Soldiers with Combined Joint Task Force-Horn of Africa's East Africa Response Force (EARF) depart an Air Force C-130 from Camp Lemonnier, Djibouti, Dec. 18. The EARF deployed to South Sudan supporting the ordered departure of the U.S. Embassy. (Tech. Sgt. Micah Theurich/Army)
US military quick-reaction forces put in the field after the September 2012 attack on the US consular compound in Benghazi, Libya, have been in the middle of this month’s evacuation of Americans from strife-torn South Sudan.
Based in Camp Lemonnier, Djibouti, soldiers in the Army force first left for South Sudan on Dec. 14 to evacuate diplomats at the embassy in the capital of Juba. Meanwhile, Marines stationed at an air base in Moron, Spain, have deployed to Djibouti and Uganda to help in the evacuations.
These moves follow the unsuccessful evacuation attempt of US nationals by a Djibouti-based Navy SEAL team on Dec. 21. Four SEALs were wounded in the evacuation attempt when their V-22 tilt-rotor Osprey aircraft came under small-arms fire over the town of Bor. Their mission was aborted.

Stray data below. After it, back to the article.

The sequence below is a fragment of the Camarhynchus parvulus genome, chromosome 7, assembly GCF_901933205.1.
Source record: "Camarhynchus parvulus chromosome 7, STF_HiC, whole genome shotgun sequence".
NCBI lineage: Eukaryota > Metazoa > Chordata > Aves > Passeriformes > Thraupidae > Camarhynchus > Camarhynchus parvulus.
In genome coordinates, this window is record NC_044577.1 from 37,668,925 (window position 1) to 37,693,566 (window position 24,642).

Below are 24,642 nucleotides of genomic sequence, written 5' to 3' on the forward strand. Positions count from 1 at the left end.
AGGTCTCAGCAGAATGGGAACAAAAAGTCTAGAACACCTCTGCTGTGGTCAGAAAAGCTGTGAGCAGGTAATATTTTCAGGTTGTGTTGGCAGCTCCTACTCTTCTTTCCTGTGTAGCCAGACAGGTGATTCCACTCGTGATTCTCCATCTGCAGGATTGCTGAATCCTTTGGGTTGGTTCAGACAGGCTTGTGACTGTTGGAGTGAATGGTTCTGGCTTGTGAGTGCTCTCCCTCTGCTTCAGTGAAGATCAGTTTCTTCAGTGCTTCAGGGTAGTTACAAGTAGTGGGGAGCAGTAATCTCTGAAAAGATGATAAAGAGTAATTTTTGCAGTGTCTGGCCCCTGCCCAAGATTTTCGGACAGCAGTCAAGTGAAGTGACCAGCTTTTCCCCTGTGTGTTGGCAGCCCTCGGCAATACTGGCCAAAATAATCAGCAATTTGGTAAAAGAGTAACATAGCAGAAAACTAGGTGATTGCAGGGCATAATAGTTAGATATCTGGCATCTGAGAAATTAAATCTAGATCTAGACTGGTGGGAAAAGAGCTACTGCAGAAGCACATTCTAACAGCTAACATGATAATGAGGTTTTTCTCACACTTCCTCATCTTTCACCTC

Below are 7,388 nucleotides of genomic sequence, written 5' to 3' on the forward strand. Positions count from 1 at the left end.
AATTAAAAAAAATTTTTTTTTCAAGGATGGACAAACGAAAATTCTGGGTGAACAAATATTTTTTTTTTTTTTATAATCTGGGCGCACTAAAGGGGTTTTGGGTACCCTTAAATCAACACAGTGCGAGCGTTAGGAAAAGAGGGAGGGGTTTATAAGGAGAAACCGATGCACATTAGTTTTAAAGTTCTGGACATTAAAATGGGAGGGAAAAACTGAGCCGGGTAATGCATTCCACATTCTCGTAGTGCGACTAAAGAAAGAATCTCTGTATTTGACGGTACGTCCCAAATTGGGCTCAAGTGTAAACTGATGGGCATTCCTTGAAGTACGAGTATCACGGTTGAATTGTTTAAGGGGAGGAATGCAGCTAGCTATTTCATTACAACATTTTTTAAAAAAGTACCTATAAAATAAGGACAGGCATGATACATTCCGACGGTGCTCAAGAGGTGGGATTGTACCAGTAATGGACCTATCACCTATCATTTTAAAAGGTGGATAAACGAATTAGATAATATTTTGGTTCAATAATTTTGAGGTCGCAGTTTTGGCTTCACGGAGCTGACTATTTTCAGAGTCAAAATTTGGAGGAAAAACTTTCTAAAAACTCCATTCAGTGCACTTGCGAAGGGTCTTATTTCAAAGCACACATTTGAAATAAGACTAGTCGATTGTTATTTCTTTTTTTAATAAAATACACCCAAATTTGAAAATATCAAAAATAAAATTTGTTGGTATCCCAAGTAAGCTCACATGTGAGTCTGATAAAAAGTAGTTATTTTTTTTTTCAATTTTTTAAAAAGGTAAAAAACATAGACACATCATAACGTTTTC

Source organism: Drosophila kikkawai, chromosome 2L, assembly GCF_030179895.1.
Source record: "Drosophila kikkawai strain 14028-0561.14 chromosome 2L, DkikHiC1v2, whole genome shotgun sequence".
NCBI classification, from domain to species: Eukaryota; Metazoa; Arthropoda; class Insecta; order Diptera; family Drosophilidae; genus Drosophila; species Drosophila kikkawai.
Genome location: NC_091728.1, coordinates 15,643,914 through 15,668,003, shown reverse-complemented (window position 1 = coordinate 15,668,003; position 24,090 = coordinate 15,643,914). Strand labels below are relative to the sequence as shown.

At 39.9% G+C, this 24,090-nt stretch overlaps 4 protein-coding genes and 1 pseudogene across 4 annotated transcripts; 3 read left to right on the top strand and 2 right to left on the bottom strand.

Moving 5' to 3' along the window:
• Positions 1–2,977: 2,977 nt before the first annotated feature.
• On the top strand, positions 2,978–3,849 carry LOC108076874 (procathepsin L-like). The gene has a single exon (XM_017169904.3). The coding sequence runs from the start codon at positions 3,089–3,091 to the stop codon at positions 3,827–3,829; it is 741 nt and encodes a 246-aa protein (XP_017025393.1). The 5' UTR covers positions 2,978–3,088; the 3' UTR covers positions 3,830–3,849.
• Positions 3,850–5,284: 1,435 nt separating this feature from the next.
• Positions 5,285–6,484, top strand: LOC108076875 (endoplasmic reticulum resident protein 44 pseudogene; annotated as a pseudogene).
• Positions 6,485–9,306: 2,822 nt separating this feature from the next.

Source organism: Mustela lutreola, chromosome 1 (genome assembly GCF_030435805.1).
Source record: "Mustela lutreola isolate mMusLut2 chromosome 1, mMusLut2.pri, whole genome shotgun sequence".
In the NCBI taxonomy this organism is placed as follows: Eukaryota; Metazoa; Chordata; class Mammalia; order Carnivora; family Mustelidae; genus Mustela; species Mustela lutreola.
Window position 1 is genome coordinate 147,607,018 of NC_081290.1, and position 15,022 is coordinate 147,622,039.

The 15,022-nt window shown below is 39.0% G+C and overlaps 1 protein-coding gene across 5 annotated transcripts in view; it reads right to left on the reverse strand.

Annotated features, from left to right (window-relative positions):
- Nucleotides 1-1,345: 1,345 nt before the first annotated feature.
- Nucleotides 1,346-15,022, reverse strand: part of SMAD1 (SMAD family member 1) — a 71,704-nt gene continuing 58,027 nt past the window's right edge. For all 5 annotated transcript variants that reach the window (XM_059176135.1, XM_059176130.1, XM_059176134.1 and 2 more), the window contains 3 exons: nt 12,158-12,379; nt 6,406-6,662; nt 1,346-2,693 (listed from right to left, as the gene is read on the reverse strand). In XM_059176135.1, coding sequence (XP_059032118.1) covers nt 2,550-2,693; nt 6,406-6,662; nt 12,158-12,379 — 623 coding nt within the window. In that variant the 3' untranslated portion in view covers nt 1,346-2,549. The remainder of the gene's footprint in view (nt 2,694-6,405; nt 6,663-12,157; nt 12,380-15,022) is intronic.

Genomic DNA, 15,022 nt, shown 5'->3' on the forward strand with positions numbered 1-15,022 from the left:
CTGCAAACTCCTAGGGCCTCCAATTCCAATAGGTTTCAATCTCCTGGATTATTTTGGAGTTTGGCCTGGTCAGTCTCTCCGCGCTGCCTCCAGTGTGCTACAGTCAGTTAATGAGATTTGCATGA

As the US involvement in the war in Afghanistan winds down, a series of Africa crises in 2013 has led to greater US activity on the continent. That includes ferrying French troops and supplies to that nation’s intervention in the insurgency in Mali in west Africa, continued activity from Djibouti-based units in the east Africa nation of Somalia and a US-backed effort to stop African warlord Joseph Kony.
The anti-Kony effort involves two of the countries now currently racked by ethnic-based fighting that is veering toward civil war — South Sudan and the Central African Republic, where rival Christian and Muslim groups are fighting for control of the government. Uganda and the Democratic Republic of Congo are also participating in the fight against Kony, who been engaged in a regional power struggle that started in Uganda in the 1980s and is accused of directing atrocities during that time. He is wanted by the International Criminal Court and is believed to be hiding in the Central African Republic.
Much of the increased US activity in Africa is based at Camp Lemonnier. Home to at least 3,200 US troops, civilians and contractors, the base has been in operation since 2001 and has grown steadily in the last five years. Surveillance drones routinely fly from the base, as do Air Force U-28 intelligence aircraft.
The 2014 defense bill passed last week includes $29 million for more housing and a Navy armory at Camp Lemonnier, and a military construction provision in the bill extends the Defense secretary’s ability to use money to pay for more military construction projects in various parts of the world, including Djibouti and other African nations.